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Bill Tiberio inspires students, fellow teachers

Music teacher, saxophonist, and conductor Bill Tiberio
Music teacher, saxophonist, and conductor Bill Tiberio

You may know Bill Tiberio as a saxophonist –  he has a band that plays around town. Or as a conductor – he leads the Music Educators Wind Ensemble and Music Educators Big Band based at the Eastman Community Music School. Or, as a teacher - he has inspired generations of music students as a teacher at Fairport High School for over 30 years.  

Tiberio grew up in Fairport, where he found himself drawn to music as a kid, playing clarinet in the school band. His early teachers left a strong an impression:

"I had an amazing teacher for most of the time I played the clarinet, Waldo Woodworth. I was just so inspired by him that I felt that music should be something I should pursue. I wasn’t positive I could be a teacher, and I didn’t think I would have any chance to be an instructor as inspiring as he was." 

In addition to this inspiration, Tiberio  also remembers his path towards music as a sort of practical choice. He laughingly observes, "You make decisions in life, based on strengths and weaknesses. I was not an athlete. I tried that, every kid does. I was a really terrible athlete, still am. So you go with strengths, and my mom always said: you really love music and you’re pretty good at it…why don’t you consider that?'

As a student at SUNY Geneseo and then Ithaca College, he found himself drawn to teaching.  Then, just a few years after graduating, he had the opportunity to return to the school where he had grown up learning music - now as a teacher.

Bill Tiberio has been teaching in Fairport now for more than 30 years, where he conducts the concert band, jazz groups, and other ensembles – as well as teaching woodwinds throughout the district.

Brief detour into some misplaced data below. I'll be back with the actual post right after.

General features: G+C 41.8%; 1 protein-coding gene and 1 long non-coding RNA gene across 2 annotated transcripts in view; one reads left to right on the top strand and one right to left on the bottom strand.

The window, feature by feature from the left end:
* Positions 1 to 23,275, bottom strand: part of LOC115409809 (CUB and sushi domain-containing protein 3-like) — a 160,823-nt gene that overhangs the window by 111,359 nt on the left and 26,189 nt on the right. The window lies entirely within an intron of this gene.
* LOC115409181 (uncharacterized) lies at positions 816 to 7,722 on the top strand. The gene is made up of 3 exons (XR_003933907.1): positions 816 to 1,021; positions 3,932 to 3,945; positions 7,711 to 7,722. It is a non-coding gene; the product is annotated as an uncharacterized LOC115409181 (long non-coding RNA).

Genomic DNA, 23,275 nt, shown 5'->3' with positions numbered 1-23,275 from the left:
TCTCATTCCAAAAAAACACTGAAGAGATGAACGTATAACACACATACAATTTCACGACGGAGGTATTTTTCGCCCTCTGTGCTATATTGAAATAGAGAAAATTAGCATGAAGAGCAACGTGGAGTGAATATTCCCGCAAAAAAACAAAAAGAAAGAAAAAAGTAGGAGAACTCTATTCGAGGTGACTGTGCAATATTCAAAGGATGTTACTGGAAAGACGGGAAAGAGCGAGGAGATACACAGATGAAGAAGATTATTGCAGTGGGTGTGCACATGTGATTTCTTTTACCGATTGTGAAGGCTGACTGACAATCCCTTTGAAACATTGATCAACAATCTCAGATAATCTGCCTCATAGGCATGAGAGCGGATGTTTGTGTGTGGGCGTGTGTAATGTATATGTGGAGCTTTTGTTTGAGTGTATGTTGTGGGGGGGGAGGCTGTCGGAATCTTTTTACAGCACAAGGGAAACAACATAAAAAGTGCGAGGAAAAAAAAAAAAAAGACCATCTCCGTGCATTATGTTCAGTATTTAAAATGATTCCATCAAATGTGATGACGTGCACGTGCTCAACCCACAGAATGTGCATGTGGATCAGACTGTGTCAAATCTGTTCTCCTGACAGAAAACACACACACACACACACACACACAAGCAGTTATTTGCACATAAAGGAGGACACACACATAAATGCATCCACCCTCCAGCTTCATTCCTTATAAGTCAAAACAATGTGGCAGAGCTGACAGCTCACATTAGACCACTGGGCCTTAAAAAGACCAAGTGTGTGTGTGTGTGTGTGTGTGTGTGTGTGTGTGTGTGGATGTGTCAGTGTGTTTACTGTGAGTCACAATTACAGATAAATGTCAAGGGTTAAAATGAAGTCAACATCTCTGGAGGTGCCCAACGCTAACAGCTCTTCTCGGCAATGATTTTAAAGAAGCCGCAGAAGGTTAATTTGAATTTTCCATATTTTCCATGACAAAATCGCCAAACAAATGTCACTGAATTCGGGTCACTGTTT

When we spoke about his experiences teaching, it was just a week after the shooting that had happened at a school in Parkland, Florida. At the school concert, he said they were all "still reeling from trying to process the news."  They were able to process some of the grief through the music: 

"We were working on a beautiful piece by Eric Whitacre, the subtitle of which is ‘light and gold.' I spoke to the students in advance, and said: don’t we need this today, don’t we need this kind of piece? We dedicated that piece that night, to sending positive energy to Florida and to everyone affected, and to all of us. And to connect us energetically in our pain, over something like that. to connect us, and again to try to send something positive into the world ...

...I think that music should not be separated from the events that happen in the world, that we can heal – at least we can provide some healing in our student communities, and maybe in our audience communities, and send that into the world." 

Tiberio also conducts two ensembles made of music teachers, the Music Educators Big Band and the Music Educators Wind Ensemble. These groups give teachers an opportunity to continue to hone their musical skills and enjoy playing - while also serving as a model for their students.

"One of the benefits of educator ensembles is to have them see their teachers play – and see them play with [each other]. We’re not from our different schools. We’re all here to make music together. There are no competitive divisions between musicians when it comes to what we’re really about - which is to share and to collaborate and work together, in the most intimate of ways. When our students see band directors from around the whole region playing together and working so well together, I think that is an incredible example to them." 

You can hear more from music teacher Bill Tiberio in an extended interview on the WXXI Classical 91.5 website, as part of the series Musicians of Rochester.